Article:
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Patient asks: I have been taking vitamin D for a long time and my levels are still low. Why?

There are many possible reasons. First, normal levels of vitamin D are measured by a blood test called 25(OH) D, or 25 hydroxy vitamin D, and should be between 30-100. Patients may be told by their mainstream doctors that their levels are normal at say 35. Functional medicine doctors would say 35 is low functional range and is preferable at say 70. So how much vitamin D should one take? In our region, North east America, we need more vit D in the winter than in the summer. Taking only 1-2000 IU will not suffice, and 5-7000 IU daily would be recommended.

Also important is what form of vit D is taken. Is it D2 (ergocalciferol) which is less bio-available than D3 (cholocalceferol). Unfortunately, D2 is still commonly prescribed by mainstream doctors, as a huge dose, 40,000 IU weekly; not very efficient.

Another reason for chronic low levels is malabsorption. Certain medical conditions that cause fat malabsorption such as celiac desisease, Cohn’s disease, cystic fibrosis, gastric bypass, make fat soluble vitamins such as vit D less bioavailable.

Liver or kidney weakness, caused by many factors including consuming junk foods and chemical laden foods and drinks, cause difficulty in converting calcitriol, the active form of vit D.

Overweight, obese people have less circulating vit D availability because vit D is sequestered by fat cells.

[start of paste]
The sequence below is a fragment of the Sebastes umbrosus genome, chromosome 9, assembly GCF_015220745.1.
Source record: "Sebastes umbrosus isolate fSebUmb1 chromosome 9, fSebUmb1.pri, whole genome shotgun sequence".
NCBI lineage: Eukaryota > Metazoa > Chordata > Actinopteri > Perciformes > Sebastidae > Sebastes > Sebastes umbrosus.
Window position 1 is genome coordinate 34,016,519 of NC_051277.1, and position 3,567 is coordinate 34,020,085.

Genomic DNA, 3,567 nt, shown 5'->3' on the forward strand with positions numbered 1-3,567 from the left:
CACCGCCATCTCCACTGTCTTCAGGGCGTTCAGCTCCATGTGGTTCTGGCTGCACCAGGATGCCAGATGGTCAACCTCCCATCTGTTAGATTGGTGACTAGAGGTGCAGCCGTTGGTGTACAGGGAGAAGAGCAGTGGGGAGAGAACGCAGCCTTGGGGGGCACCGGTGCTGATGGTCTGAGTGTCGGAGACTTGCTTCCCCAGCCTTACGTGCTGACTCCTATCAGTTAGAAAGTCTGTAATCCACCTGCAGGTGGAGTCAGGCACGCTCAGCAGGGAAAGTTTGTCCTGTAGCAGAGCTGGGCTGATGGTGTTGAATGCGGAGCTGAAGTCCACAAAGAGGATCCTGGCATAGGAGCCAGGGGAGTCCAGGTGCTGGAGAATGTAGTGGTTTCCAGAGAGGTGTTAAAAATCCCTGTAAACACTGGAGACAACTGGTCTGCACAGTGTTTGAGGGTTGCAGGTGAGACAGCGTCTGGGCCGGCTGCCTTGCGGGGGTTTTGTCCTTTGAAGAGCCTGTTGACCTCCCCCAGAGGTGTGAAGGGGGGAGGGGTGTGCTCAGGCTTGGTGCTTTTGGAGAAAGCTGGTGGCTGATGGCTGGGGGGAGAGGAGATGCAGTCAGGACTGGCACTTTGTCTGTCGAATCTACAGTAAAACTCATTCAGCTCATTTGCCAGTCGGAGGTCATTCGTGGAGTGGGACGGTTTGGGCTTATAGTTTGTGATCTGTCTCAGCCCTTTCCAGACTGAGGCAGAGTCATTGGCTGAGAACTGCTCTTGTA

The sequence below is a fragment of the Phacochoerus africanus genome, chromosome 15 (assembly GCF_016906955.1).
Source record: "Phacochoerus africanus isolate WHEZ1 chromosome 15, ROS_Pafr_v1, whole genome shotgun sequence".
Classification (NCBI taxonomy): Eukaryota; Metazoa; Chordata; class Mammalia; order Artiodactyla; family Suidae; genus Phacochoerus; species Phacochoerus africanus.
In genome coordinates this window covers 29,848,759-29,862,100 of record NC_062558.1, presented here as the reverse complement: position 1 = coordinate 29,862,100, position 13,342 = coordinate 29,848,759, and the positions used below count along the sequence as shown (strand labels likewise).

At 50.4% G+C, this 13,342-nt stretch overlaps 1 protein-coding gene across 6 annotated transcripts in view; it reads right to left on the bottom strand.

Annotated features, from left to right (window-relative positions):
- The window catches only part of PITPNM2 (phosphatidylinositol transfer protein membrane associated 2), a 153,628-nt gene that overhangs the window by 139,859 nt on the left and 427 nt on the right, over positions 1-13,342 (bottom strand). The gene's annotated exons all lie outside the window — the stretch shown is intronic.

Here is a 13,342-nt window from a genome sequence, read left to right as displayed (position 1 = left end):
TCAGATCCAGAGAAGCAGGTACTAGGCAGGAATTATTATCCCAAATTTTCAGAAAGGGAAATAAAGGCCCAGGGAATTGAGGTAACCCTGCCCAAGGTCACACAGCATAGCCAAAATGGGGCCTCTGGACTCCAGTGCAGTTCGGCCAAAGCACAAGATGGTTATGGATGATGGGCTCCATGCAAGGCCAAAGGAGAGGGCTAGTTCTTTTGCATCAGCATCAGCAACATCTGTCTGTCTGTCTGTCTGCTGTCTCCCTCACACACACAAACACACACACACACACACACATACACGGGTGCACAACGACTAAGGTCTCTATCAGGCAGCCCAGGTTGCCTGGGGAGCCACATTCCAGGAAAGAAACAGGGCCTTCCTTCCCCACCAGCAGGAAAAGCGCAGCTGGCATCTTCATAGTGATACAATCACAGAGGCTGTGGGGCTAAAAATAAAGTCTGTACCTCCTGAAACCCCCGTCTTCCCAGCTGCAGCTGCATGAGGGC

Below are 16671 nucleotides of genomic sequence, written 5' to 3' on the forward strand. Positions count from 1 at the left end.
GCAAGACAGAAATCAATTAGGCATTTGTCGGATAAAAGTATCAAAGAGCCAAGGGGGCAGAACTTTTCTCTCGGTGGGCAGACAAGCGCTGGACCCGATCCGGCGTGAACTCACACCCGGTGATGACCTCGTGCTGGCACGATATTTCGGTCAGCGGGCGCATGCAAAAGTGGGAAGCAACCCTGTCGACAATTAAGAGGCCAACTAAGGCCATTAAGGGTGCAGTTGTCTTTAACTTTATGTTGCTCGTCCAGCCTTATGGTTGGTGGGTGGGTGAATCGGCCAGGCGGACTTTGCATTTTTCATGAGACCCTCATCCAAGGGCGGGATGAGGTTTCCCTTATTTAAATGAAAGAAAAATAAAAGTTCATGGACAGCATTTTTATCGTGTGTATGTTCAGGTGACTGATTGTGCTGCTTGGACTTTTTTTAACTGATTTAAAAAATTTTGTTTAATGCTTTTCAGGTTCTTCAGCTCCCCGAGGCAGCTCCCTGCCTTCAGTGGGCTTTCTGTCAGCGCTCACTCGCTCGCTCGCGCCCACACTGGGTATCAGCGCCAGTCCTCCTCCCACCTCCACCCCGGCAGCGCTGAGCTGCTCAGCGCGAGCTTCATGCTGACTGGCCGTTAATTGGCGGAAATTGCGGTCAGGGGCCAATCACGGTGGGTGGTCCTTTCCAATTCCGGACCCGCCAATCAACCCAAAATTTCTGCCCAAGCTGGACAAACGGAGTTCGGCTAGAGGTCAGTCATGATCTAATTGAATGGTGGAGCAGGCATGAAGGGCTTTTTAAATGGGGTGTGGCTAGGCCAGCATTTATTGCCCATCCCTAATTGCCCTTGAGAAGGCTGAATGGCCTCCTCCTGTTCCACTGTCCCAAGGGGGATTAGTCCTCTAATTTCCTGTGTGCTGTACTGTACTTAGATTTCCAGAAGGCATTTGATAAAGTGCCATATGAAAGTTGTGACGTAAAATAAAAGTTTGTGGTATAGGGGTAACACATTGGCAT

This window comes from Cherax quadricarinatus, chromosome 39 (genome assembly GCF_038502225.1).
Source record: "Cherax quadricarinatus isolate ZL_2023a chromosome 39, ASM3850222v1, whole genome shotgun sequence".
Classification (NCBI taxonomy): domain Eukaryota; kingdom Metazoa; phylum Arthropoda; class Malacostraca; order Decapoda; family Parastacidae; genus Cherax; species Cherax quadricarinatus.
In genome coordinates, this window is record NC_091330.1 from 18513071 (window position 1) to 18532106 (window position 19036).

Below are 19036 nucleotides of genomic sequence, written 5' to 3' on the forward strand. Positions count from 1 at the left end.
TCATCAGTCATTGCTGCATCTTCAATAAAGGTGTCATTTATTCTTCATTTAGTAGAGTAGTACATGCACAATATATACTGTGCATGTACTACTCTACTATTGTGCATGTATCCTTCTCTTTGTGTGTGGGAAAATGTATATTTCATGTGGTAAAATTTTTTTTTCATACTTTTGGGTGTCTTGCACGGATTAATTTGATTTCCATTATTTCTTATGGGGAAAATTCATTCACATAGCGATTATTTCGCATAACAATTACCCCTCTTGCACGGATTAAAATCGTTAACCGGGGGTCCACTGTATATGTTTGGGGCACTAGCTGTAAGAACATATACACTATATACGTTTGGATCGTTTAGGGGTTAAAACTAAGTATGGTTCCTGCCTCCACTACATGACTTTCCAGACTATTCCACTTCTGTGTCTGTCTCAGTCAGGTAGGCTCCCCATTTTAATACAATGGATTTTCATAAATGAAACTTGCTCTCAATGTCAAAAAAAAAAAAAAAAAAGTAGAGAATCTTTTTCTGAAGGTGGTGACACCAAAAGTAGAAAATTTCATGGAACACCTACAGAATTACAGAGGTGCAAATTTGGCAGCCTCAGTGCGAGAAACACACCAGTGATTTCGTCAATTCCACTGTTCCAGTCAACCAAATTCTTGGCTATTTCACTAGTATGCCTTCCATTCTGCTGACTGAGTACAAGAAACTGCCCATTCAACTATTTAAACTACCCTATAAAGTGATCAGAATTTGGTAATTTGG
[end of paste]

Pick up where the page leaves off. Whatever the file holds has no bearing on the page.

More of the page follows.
Certain medications, statins for lowering cholesterol, anti-convulsants, gluco-coriticoids, anti-rejection meds, and anti-retroviral meds may activate the destruction of vit D.

Studies show an incredible array of conditions that might be helped when optimum vit D levels are maintained. The possibility of reducing colon cancer by 50%, breast and ovarian cancer by 30%, prevent or alleviate osteoporosis, hypertension, cardio-vascular disease, depression, epilepsy, type 1 diabetes, migraine headaches, autoimmune disease, PCOS, muscle and bone pain, psoriasis, rheumatoid arthritis, inflammatory bowel disease, and more.

Since vit D testing through blood has become more widespread the deficiency of vit D seems epidemic in proportion. A report from a Massachusetts inpatient facility showed 57% of 290 patients’ vit D deficient. Another study out of Minnesota showed 93% of 150 patients vit D deficient…. 48% of patients with multiple sclerosis(MS), 50% with lupus, 42% of healthy adolescents, 62% of morbidly obese, 83% of low-back pain sufferers, 58% of Japanese girls with Grave’s disease etc.

Dr. Grant on his web site demonstrates with the use of NASA space satellite images that the incidence of cancer and MS mimics the pattern of lower sunlight exposure, and lower vit D levels. One study out of Creighton University in Nebraska, published in 2007, showed a remarkable reduction in cancer incidence – about 60%, in 1200 women, by those taking vit D, vs. those not.

Though here in the U.S. we are spending enormous amounts on fancy interventions such as heart bypass surgery and organ transplants, Etc., and enormous amounts of medications are consumed by all strata of society, measurements of health are far lower here than in other countries spending far less. Vitamin D testing and supplementation for the whole population is a solution which is guaranteed to improve overall health at a ridiculously low cost, and with no harmful side effects.